I’ve probably seen The Fall over fifty times by now – first time was at the Lyceum around the time of ‘Slates’ - luckily I’ve rarely seen a really bad show. There was a particularly cacophonous and chaotic gig at Dingwall’s which must have been just before the notorious on-stage punch up in New York, where the band deserted their f├╝hrer. There was a violent vibe in the air that night and the songs were barely recognisable: at one point I realised that they had been playing ‘Jungle Rock’, although Hank Mizell would have been hard pressed to sing along. A friend who was there said that Michael Clark came on to the stage and threw a chair into the audience, but I don’t recall that incident.

One of the best was at Heaven in the mid-80s when there were two drummers and they did a mesmerising version of ‘Garden’, one of my favourites. The support act was Swans – I had been told they were the ‘next big thing’ so I turned up earlier than usual. The spectacle that greeted me was intimidating to say the least: it was VERY LOUD and VERY SLOW - what seemed to be one chord stretched out ad infinitum like a bell tolling with a maniac singer screaming into the microphone in time with the slowly slashing guitarist and a metronomic thumping drum. They looked extremely scary. I remember thinking, as I cowered about half way back by a staircase, that rock music could not possibly get any more brutal and primitive than this, and it probably hasn’t. I can’t say I liked it, but it was a memorable experience. Including me there couldn’t have been more than about twenty people there, everyone else had repaired to the upstairs bars, a few brave souls were actually standing right in front of the stage, but the punishing wall of noise was literally preventing me from moving any further forward, not that I wanted to. It can truthfully be said that at this concert the sound of the chattering crowd was not going to drown out the band. A friend told me that he went to see them a few months after this and that when they came onstage and played the first deafening note the crowd leapt back about six feet.

I saw them again a few years later at the Astoria and by that time they had learned to control the dynamics of their sound – they had actual songs – and the whole experience was very powerful and impressive; as time went by they got quieter and more acoustic – interesting group.

Wednesday, 26 May 2010

Wigwam Bam
























In the mid-1970s I was a regular listener to the Alan Freeman Show, often as background music to the assembly of one of a series of Airfix Battle of Britain aircraft, later to be suspended in dogfights from my bedroom ceiling. Sometimes I would tape stuff that listeners had requested, in many cases forgetting to note the name of the song or artist. I have discovered the identity of many of these over the years, usually by accident; even though I haven’t listened to the tapes for 30 years or more they lingered in the memory.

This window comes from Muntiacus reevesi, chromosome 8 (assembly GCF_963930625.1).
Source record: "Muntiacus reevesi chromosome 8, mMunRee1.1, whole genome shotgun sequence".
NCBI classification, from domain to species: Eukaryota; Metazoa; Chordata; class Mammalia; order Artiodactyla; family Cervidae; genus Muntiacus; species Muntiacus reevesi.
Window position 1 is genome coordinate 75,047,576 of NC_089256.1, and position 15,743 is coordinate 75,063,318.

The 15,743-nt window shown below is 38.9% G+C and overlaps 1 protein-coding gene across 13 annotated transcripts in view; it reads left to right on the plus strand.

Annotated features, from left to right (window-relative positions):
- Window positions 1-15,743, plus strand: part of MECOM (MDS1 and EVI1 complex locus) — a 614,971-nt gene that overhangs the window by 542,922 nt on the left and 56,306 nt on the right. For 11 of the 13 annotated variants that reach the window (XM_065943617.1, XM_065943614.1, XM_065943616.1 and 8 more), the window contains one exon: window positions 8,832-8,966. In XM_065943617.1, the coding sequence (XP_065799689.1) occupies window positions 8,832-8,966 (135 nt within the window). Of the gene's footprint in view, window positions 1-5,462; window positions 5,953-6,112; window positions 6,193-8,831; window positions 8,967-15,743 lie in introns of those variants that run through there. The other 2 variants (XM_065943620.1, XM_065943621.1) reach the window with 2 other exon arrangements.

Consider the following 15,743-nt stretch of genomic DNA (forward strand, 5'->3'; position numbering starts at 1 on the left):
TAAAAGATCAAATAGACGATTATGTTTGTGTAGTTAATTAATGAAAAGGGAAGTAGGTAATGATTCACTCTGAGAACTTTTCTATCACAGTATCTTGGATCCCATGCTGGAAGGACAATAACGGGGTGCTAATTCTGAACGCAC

One of these more recent discoveries was Mamie is Blue by Faust, other old favourites were Space Station Number 5 by Montrose and a session version of Still Life by Van der Graaf Generator. There was a song, I think by Blue Oyster Cult, which I have still to track down. I’m sure iTunes makes this sort of detective work really easy nowadays, but I’d rather trust to serendipity – also I don’t want to own loads of BOC songs.
There was one track which has stayed in my mind for years which I didn’t tape - the bassline was memorable and I know that big Al had announced that it was by a Finnish group called Wigwam. I had not heard Wigwam before or since - until this week when thanks to the extraordinary generosity of a friend I have a stack of reissued cds by various foreign prog (‘progressive rock’ as we used to call it) groups that I shall be listening to over the next few weeks.
I thought the elusive song was from their first British release on Virgin Nuclear Nightclub, but I have now found that it was the title track to the follow-up The Lucky Golden Stripes and Starpose (no, me neither). This was released in the spring of 1976 so that is presumably when it was played on the radio – 34 years ago.
It was strange to hear it again after all that time – my memory of the bass line was perfect although the melody had faded over the years. It is definitely the best track on a record that is pretty limp and another reminder why punk was inevitable at this time, with many prog groups attempting to go commercial and ending up with a kind of mid-Atlantic mush imitating all the banal, MOR American bands that made many fans listen to prog and krautrock in the first place.
The first song Sane Again sounds like a Dark Side of the Moon outtake, the remainder apart from the title track drifts by without imposing itself. Maybe there is a theme of mental illness, but I can't be bothered to read all the lyrics. There are some very poor vocal performances throughout, especially on the last track In a Nutshell a truly dire ham-fisted attempt at a piece of Robert Wyatt/Canterbury whimsy, with terrible lyrics: